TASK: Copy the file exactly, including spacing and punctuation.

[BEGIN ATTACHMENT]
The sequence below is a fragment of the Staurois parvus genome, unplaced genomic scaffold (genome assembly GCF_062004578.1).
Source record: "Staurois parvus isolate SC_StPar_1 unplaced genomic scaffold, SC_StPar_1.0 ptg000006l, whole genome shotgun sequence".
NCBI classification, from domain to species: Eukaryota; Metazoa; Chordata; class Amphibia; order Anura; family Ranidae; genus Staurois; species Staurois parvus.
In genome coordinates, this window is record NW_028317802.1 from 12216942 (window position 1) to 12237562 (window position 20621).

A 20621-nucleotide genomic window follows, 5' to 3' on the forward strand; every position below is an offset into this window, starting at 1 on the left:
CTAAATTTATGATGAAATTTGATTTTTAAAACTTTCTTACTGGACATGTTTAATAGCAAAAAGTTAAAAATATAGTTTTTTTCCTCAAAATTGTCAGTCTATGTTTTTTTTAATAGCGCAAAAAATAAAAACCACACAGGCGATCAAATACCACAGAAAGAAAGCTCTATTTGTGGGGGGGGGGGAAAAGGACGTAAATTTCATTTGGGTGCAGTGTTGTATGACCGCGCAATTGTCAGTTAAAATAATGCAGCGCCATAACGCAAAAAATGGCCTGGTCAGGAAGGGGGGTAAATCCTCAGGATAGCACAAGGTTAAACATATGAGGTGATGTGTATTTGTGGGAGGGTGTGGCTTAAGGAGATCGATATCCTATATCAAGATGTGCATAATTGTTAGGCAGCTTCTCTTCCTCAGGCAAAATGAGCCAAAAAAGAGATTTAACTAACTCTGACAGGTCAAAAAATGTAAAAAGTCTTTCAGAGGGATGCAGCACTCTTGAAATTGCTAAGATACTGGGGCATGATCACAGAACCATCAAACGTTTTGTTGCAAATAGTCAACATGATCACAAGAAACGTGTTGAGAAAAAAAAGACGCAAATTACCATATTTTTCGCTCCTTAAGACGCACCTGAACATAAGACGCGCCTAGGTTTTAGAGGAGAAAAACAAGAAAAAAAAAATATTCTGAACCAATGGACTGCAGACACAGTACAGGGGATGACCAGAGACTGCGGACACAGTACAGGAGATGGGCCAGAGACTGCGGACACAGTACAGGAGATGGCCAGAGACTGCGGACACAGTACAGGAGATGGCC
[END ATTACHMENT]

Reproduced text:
The sequence below is a fragment of the Staurois parvus genome, unplaced genomic scaffold (genome assembly GCF_062004578.1).
Source record: "Staurois parvus isolate SC_StPar_1 unplaced genomic scaffold, SC_StPar_1.0 ptg000006l, whole genome shotgun sequence".
NCBI classification, from domain to species: Eukaryota; Metazoa; Chordata; class Amphibia; order Anura; family Ranidae; genus Staurois; species Staurois parvus.
In genome coordinates, this window is record NW_028317802.1 from 12216942 (window position 1) to 12237562 (window position 20621).

A 20621-nucleotide genomic window follows, 5' to 3' on the forward strand; every position below is an offset into this window, starting at 1 on the left:
CTAAATTTATGATGAAATTTGATTTTTAAAACTTTCTTACTGGACATGTTTAATAGCAAAAAGTTAAAAATATAGTTTTTTTCCTCAAAATTGTCAGTCTATGTTTTTTTTAATAGCGCAAAAAATAAAAACCACACAGGCGATCAAATACCACAGAAAGAAAGCTCTATTTGTGGGGGGGGGGGAAAAGGACGTAAATTTCATTTGGGTGCAGTGTTGTATGACCGCGCAATTGTCAGTTAAAATAATGCAGCGCCATAACGCAAAAAATGGCCTGGTCAGGAAGGGGGGTAAATCCTCAGGATAGCACAAGGTTAAACATATGAGGTGATGTGTATTTGTGGGAGGGTGTGGCTTAAGGAGATCGATATCCTATATCAAGATGTGCATAATTGTTAGGCAGCTTCTCTTCCTCAGGCAAAATGAGCCAAAAAAGAGATTTAACTAACTCTGACAGGTCAAAAAATGTAAAAAGTCTTTCAGAGGGATGCAGCACTCTTGAAATTGCTAAGATACTGGGGCATGATCACAGAACCATCAAACGTTTTGTTGCAAATAGTCAACATGATCACAAGAAACGTGTTGAGAAAAAAAAGACGCAAATTACCATATTTTTCGCTCCTTAAGACGCACCTGAACATAAGACGCGCCTAGGTTTTAGAGGAGAAAAACAAGAAAAAAAAAATATTCTGAACCAATGGACTGCAGACACAGTACAGGGGATGACCAGAGACTGCGGACACAGTACAGGAGATGGGCCAGAGACTGCGGACACAGTACAGGAGATGGCCAGAGACTGCGGACACAGTACAGGAGATGGCC